I.C. 34-60-1-4 will be added on July 1, 2014, to allow victim advocates to attend a civil proceeding (which presumably includes CHINS/TPR and juvenile delinquency proceedings), sit with the victim, and confer with the victim if necessary.
I.C. 34-60-1-1 describes a “victim” as:
- an individual against whom an act of: (A) domestic violence or family violence; (B) dating violence; (C) sexual assault; (D) human and sexual trafficking; or (E) stalking is committed; or
- an individual: (A) who is not accused of committing the acts listed above and (B) who: (i) is a member of the family of the victim; and (ii) is not a family member who is accused of the acts described above.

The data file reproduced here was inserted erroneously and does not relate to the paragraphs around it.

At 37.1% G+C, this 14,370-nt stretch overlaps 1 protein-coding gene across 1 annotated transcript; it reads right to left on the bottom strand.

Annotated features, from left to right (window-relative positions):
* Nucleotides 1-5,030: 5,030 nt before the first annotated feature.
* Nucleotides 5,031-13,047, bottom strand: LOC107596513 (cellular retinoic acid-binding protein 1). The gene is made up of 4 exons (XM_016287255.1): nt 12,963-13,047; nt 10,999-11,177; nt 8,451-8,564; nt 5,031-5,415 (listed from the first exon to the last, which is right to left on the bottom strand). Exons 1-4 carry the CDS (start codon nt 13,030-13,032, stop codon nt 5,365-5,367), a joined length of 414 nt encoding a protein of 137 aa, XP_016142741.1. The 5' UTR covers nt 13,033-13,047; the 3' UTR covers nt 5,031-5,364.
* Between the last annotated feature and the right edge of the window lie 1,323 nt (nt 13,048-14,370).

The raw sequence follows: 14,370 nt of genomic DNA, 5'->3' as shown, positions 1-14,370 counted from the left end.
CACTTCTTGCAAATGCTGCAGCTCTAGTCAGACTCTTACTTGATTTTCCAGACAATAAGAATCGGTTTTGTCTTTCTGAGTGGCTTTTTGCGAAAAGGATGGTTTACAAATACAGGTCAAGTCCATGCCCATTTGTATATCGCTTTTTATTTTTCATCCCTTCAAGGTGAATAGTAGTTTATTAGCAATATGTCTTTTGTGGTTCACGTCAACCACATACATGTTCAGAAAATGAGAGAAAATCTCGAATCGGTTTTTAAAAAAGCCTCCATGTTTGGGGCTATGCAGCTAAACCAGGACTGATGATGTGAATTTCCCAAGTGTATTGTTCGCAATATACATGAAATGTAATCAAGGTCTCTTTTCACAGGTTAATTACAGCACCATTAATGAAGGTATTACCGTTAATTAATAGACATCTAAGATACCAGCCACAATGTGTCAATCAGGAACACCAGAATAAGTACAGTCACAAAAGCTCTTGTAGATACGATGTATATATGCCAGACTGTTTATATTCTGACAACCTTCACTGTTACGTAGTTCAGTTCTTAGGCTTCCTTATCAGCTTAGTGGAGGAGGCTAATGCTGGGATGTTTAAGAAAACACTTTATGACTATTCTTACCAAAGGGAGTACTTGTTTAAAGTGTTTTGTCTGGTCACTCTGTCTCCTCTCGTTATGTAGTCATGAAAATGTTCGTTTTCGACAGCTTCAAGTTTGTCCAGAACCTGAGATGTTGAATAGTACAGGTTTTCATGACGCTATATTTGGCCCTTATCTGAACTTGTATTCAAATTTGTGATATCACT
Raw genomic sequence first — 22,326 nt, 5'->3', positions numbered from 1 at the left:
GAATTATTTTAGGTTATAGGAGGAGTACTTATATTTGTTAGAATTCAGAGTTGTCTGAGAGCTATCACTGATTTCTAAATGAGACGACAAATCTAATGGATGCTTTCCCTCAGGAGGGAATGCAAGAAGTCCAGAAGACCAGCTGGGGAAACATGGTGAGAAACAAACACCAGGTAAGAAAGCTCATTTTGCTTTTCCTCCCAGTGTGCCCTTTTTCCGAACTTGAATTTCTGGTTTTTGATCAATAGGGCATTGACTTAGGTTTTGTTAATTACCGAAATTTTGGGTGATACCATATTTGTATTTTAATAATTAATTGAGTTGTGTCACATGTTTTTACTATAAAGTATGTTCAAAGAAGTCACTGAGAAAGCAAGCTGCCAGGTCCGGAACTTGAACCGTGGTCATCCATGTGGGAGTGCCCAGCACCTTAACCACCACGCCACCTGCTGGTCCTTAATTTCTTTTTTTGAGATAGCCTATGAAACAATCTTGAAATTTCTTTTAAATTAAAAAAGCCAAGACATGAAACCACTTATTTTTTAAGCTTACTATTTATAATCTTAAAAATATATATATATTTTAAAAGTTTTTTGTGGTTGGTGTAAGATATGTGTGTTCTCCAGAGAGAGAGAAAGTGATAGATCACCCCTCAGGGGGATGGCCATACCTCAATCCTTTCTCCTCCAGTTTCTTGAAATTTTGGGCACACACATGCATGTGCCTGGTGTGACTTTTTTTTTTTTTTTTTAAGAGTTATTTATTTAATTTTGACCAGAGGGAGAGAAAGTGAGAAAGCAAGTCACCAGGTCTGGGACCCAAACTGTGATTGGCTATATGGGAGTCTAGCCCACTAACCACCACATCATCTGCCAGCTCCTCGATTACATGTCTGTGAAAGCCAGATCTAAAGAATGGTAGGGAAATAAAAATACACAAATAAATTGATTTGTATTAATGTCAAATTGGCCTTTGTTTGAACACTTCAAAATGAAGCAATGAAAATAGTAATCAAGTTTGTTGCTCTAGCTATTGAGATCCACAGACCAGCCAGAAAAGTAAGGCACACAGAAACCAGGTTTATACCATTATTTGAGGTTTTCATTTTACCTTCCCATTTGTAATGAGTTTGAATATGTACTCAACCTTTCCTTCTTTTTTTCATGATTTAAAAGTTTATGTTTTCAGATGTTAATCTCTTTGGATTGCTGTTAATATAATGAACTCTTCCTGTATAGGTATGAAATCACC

I.C. 34-60-1-2 defines a “victim advocate” as an individual employed or appointed by or who volunteers for a victim service provider. But, it does not include a law enforcement officer, an employee or agent of a law enforcement officer, a prosecuting attorney, or an employee or agent of a prosecuting attorney’s office. A “victim advocate” may include an employee, an appointee, or a volunteer of a victim service provider, a domestic violence program, a sexual assault program, a rape crisis center, a battered women’s shelter, a transitional housing program for victim’s of domestic violence, or a program that has a primary purpose of providing services to a “victim.”